Controversy surrounds play 'The Bible: The Complete Word of God (abridged)'
"The Bible: The Complete Word of God (abridged)", a play by the Reduced Shakespeare Company has caused controversy in Newtownabbey, in Northern Ireland.
Because of its less than reverential handling of scripture, one Democratic Unionist Council Alderman is calling for the performances to be halted.
William Ball, one of three Aldermen for the University district on the Newtonabbey Borough Council, said in the Newtonabbey Times: "It's probably too late now as it's already been passed, but I think the Artistic Board needs to look again to see if they can pull this play. It should never have been accepted in the first place.
"The Artistic Board claims to be representative of everyone and all parts of the community, but at the end of the day it will put on whatever it wants to whether it offends a large section of the community or not. It seems that if you are a Christian in Newtownabbey your opinion doesn't matter and it is just tough.
"For Christians the Bible is the infallible word of God and it's not something to be made fun of. These people are treating something sacred with irreverence and disrespect."
It has not been made clear if Alderman Ball has seen the play at the present time.
The Reduced Shakespeare Company's website describes the play as "an affectionate, irreverent roller coaster ride from fig leaves to Final Judgment as the boys tackle the great theological questions: Did Adam and Eve have navels? Did Moses really look like Charlton Heston? And why isn't the word 'phonetic' spelled the way it sounds?"
"Whether you are Catholic or Atheist, Muslim or Jew, Protestant or Purple People Eater, you will be tickled by the RSC's romp through old time religion. Remember… Someone is watching."
Not all Christians are offended by the performance, as was demonstrated by Sister MaryAnne Walsh's review of the play in the Arlington Catholic Herald. She is quoted on the RSC's website as saying. "It's wacky! It's zany! And a little profaney."
The play is not without understanding of the significance of the material, with a Catholic Herald review from an American performance in 2008 pointing out: "To the writers' immense credit, the almost nonstop chaos is suspended during occasional moments of quiet and respect: one while reciting Psalm 23, another during the Passion. The pauses help the audience catch its breath, and lend a strange kind of credibility to the otherwise completely nonsensical production."
But this does not seem to satisfy Alderman Ball, who attends the People's Church in Mallusk. In the Belfast Telegraph, he is quoted as saying: "As we enter the year of Shakespeare's 450th birthday, why aren't they coming to Newtownabbey with an appropriate production?
"If they were doing Shakespeare there would be no problem and I'm sure it would be great. But why do they have to pick on the Bible and make a mockery of it?
"People die every day for the Bible in countries where believers are persecuted.
"If this was the Koran we were talking about it just wouldn't happen because they know there would be a big public outcry about it.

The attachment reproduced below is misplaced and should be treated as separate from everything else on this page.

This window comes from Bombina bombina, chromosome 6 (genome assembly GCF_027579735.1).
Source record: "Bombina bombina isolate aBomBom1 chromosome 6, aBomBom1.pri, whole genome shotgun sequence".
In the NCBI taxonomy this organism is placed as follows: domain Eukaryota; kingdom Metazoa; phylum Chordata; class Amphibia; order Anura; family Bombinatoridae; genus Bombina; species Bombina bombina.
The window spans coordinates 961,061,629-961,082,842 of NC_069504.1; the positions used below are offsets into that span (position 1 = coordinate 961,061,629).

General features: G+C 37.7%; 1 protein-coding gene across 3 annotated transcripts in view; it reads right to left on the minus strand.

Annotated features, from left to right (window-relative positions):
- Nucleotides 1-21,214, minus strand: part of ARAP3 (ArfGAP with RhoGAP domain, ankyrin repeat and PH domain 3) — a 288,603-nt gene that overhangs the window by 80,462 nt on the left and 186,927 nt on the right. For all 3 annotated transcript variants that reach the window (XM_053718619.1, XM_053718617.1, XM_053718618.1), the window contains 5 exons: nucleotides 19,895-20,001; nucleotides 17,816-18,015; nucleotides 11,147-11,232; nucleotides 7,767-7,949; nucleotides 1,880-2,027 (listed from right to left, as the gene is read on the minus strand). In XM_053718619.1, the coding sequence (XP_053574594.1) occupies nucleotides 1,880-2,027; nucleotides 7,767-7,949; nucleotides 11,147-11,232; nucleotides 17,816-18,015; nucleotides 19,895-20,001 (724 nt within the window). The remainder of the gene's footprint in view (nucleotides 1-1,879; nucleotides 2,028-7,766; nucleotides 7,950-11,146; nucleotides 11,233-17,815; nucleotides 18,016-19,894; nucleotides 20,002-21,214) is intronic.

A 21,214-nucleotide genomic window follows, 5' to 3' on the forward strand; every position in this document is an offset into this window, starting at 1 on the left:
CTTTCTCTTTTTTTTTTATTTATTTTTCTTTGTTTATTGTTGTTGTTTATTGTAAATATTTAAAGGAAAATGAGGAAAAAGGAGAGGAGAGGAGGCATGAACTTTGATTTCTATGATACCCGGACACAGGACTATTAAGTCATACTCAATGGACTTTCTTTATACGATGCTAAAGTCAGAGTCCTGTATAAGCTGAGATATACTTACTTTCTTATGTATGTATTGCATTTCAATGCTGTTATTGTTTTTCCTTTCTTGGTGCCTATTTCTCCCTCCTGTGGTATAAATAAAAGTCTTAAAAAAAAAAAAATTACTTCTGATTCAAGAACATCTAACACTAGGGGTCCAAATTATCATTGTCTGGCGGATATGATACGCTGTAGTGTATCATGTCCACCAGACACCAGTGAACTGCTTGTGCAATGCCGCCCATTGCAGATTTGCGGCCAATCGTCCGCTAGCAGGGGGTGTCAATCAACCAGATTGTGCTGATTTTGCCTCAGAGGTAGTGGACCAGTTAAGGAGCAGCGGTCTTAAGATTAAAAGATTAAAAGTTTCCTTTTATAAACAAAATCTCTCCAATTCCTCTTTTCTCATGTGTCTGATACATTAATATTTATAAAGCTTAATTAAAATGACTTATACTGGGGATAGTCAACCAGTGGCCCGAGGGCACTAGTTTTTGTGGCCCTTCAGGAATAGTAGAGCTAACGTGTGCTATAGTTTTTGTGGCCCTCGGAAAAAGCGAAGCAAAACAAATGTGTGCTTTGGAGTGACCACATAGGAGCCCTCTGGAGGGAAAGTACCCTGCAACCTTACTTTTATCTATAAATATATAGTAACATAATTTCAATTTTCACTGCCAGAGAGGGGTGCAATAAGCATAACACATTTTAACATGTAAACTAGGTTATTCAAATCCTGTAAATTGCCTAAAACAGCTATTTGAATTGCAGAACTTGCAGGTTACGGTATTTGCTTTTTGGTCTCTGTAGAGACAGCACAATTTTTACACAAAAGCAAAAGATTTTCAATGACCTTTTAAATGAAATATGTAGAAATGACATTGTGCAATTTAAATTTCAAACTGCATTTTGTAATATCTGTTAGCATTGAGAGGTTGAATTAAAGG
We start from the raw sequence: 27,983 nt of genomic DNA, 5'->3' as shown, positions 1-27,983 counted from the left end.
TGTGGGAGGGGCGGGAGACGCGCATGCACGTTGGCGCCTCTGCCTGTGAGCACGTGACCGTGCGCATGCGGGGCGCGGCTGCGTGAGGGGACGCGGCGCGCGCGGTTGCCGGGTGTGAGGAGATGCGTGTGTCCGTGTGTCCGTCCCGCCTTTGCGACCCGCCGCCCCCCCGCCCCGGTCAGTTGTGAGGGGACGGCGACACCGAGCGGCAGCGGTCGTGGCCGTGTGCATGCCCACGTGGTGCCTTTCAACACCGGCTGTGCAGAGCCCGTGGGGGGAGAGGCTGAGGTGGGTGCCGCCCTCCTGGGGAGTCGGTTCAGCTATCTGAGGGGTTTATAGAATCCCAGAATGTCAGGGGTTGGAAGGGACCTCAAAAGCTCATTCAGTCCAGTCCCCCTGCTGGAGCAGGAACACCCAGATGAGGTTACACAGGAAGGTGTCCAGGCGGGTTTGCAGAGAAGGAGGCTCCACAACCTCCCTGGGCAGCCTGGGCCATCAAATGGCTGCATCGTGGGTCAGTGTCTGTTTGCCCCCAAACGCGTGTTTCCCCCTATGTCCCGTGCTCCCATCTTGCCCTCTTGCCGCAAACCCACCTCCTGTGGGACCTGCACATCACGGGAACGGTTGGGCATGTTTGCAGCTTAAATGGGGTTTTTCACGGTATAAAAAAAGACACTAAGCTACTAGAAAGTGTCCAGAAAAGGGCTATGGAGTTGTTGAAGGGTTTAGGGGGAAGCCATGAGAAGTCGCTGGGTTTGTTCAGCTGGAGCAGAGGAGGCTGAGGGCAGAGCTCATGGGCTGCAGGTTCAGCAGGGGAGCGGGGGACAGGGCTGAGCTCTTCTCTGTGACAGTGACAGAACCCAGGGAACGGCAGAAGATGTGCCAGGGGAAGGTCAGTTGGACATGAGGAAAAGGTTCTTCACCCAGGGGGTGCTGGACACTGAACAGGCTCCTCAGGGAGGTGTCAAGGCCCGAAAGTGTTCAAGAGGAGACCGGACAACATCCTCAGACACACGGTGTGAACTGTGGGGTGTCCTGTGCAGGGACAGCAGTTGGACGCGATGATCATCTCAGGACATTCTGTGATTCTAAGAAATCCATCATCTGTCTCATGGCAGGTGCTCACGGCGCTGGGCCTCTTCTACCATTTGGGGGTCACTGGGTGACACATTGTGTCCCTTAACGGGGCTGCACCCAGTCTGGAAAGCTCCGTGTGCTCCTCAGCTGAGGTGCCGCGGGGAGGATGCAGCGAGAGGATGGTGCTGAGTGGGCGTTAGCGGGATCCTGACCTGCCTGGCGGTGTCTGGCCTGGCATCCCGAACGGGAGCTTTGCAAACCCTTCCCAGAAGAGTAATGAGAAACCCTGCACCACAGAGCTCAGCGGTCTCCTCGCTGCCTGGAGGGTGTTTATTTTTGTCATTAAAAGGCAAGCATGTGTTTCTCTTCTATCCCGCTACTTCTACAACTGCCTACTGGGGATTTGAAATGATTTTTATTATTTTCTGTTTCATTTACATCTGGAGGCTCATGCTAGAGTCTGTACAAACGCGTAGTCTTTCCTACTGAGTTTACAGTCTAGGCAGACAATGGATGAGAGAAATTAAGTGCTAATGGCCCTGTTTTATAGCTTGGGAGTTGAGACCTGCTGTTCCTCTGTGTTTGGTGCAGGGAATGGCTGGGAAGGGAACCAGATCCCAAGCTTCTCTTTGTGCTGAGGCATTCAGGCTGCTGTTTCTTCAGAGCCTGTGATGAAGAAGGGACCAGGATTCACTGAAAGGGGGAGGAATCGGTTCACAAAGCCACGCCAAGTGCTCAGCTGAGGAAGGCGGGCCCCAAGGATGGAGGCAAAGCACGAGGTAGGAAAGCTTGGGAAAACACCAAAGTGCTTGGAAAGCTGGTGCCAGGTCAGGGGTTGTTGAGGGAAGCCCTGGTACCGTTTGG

"The Artistic Board has made the wrong decision in bringing this play to Newtownabbey and to council property."
The issue was raised when Alliance Party Alderman John Blair raised concerns over political censorship at the local theatre. He claimed that certain lines of dialogue, thought to have referred to the Ulster Scots language and the wife of a senior politician, had been altered during the run of a recent comedic production at the theatre.
The Newtonabbey Times reported that he warned the council about "a fine line between exercising caution and political censorship" and requested assurances that there would be no censorship of productions at the theatre in the future.
Responding to Alderman Ball's criticism, Alderman Blair said: "He is entitled to his opinion, but I don't happen to agree with him.
"I believe that any artistic programme for a proper, professional theatre has to be very wide ranging and will not suit all of the people all of the time, but that is exactly what wide ranging means.
"In any event the decision will lie with the Artistic Board, which is representative of the community and of the council.
"It would be a negative step to start examining ad hoc requests for political censorship raised on the whim of one member."
Alderman Ball has responded to future productions of this kind by pointing out the following in the Belfast Telegraph. "My wife, Councillor Audrey Ball, has recently been put on the Artistic Board, so I know in future she will speak up for Christianity.
"Those against her strong beliefs better watch out."
Speaking to Christian Today, Davey Naylor, the General Manager of Newbury Productions defended the production as "a celebration of faith".
A spokesperson for the Newtownabbey Borough Council added: "The Bible: The Complete Word of God (abridged) by the Reduced Shakespeare Company is a modern comedy which looks affectionately at biblical times. The artistic programme provided by the council aims to offer a diverse range of shows by leading arts performers with something for everyone."
The play is being performed from January 29 to 30 in Newtonabbey's Theatre at the Mill.